Quite possibly.

He was also, entirely coincidentally, the uncle of none other than Charles Darwin.

Charles Darwin on the family tree of languages

Today's Guardian has a lovely diagram illustrating the Indo-European and Uralic family trees:

Language family trees

Charles Darwin loved to hypothesise. In chapter 13 of ‘On the Origin of Species’, using the classification of languages as an analogy to the classification of species, he hypothesises that the family tree of languages must closely reflect the family tree of the different races of mankind that speak them:

If we possessed a perfect pedigree of mankind, a genealogical arrangement of the races of man would afford the best classification of the various languages now spoken throughout the world; and if all extinct languages, and all intermediate and slowly changing dialects, had to be included, such an arrangement would, I think, be the only possible one. Yet it might be that some very ancient language had altered little, and had given rise to few new languages, whilst others (owing to the spreading and subsequent isolation and states of civilisation of the several races, descended from a common race) had altered much, and had given rise to many new languages and dialects. The various degrees of difference in the languages from the same stock, would have to be expressed by groups subordinate to groups; but the proper or even only possible arrangement would still be genealogical; and this would be strictly natural, as it would connect together all languages, extinct and modern, by the closest affinities, and would give the filiation and origin of each tongue.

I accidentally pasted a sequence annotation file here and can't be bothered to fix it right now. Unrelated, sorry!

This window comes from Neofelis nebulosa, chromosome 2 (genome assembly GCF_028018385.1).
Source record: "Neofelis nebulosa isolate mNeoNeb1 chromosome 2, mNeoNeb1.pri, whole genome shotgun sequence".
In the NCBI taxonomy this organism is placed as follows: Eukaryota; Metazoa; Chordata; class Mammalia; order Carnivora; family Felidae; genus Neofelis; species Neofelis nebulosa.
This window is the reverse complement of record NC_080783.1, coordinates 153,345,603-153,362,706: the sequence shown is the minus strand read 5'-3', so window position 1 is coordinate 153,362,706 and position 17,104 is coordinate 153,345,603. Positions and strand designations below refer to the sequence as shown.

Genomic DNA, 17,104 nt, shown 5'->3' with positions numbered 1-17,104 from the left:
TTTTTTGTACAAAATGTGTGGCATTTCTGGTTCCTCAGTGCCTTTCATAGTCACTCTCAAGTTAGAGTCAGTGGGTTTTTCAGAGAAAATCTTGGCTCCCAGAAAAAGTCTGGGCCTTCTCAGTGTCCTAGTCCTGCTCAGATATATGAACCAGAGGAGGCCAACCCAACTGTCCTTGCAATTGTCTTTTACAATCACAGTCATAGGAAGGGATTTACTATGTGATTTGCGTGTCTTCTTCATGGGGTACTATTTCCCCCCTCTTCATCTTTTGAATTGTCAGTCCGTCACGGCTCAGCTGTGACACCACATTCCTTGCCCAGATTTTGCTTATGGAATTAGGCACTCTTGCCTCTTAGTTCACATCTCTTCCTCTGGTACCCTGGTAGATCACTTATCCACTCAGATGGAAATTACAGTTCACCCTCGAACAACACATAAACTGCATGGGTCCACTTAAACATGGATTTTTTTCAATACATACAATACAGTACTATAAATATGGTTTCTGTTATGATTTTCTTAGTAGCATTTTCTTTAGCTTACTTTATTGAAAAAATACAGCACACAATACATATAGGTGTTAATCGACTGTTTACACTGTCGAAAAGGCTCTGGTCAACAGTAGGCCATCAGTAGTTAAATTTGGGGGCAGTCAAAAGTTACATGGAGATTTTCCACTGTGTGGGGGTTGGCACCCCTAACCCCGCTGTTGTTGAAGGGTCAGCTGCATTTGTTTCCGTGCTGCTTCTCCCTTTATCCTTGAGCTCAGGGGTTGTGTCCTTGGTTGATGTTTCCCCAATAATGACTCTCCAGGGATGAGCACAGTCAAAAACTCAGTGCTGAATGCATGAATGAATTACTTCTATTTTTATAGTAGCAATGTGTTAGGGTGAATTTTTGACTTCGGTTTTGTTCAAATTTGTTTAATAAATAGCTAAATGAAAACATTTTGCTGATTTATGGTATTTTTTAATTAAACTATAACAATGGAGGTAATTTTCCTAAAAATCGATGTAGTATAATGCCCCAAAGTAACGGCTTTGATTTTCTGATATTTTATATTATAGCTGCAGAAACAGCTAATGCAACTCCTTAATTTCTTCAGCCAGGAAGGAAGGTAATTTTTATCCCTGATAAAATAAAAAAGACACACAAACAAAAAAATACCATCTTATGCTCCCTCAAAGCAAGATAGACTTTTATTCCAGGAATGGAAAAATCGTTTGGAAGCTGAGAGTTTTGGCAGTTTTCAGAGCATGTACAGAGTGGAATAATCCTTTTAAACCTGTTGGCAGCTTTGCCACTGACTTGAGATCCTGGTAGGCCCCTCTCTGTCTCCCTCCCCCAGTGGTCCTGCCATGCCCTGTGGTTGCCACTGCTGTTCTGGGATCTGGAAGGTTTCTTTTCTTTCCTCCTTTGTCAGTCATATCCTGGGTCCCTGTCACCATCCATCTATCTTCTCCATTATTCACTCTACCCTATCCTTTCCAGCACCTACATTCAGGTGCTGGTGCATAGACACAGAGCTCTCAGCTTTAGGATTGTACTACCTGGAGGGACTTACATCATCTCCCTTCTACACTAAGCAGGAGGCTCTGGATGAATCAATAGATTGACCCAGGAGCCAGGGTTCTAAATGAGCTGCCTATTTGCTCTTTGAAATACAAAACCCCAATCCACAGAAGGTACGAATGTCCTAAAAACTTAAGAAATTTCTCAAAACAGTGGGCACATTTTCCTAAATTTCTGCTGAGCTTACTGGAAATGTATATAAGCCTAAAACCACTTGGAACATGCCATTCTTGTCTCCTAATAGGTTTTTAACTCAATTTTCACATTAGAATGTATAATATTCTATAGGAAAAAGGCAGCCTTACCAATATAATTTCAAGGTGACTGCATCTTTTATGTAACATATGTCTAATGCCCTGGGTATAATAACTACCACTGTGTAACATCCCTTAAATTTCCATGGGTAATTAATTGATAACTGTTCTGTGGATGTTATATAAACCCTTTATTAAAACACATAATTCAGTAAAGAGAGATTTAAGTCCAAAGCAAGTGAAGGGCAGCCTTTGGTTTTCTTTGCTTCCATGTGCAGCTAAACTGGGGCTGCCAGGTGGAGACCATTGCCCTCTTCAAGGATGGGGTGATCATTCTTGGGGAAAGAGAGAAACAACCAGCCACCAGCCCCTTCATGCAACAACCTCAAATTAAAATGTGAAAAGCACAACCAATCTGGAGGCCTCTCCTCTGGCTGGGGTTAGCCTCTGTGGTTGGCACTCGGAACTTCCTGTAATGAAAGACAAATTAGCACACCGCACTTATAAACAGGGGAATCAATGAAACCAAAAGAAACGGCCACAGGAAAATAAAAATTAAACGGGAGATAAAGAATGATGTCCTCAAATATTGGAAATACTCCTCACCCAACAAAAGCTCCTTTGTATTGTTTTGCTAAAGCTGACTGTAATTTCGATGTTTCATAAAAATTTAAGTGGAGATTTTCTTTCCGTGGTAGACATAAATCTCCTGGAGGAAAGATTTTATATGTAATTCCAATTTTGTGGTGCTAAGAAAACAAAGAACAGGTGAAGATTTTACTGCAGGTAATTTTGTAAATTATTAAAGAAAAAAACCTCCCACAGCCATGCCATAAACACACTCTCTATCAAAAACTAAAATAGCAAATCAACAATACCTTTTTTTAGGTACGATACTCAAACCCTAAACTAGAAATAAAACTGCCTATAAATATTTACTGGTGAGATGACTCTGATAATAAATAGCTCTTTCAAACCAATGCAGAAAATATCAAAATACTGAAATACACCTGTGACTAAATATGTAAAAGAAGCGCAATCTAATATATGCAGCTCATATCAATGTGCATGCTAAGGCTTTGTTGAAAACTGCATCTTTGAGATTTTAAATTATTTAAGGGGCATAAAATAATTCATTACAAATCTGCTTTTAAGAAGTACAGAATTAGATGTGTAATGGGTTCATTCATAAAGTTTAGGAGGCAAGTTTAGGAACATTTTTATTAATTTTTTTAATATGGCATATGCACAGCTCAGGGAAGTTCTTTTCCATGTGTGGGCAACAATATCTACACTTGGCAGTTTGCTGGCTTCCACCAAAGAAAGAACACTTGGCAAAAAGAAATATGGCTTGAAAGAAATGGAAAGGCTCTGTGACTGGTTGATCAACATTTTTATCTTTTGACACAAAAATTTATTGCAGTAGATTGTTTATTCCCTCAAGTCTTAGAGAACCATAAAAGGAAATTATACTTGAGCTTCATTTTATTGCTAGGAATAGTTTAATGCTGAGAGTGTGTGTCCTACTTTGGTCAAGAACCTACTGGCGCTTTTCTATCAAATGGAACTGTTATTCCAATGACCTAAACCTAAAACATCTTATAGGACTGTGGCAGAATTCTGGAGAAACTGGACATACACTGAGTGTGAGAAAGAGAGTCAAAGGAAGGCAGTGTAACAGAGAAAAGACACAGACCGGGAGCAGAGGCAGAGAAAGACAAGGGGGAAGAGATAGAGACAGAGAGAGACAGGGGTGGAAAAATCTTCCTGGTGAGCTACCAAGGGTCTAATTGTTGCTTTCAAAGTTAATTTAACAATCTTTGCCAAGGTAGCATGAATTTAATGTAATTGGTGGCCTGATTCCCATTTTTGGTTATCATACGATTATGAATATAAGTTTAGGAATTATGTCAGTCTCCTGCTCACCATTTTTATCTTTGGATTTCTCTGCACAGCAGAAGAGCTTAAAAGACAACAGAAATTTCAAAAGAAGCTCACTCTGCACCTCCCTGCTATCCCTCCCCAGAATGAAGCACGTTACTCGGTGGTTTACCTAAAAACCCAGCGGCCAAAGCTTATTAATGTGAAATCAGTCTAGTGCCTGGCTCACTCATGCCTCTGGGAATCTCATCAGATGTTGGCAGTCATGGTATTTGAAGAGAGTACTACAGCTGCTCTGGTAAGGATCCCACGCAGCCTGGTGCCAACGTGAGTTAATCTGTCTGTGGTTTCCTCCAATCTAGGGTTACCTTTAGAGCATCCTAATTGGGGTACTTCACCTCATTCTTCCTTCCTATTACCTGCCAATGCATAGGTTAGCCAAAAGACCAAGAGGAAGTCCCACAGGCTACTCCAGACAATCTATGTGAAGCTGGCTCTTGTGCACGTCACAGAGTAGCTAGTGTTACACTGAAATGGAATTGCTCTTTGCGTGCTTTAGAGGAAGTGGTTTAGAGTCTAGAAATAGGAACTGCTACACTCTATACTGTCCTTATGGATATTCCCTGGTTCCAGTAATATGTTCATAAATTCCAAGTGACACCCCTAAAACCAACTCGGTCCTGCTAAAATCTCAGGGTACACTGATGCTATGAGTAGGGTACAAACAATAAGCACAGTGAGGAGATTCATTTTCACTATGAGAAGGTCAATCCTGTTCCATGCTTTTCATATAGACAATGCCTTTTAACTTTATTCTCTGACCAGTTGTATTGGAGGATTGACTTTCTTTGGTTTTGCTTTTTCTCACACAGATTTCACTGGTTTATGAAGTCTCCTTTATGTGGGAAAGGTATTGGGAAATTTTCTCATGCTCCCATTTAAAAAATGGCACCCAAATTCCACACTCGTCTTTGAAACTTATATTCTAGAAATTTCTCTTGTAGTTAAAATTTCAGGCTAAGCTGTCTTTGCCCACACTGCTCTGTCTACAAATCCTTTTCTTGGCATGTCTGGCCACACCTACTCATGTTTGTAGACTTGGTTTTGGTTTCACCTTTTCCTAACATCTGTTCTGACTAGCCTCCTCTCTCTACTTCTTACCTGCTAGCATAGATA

As usual, Darwin is pretty much on the ball. The family tree of languages does indeed closely reflect human history, albeit with one or two anomalies. For example, nobody seems to have a blind clue where the Basque language fits in.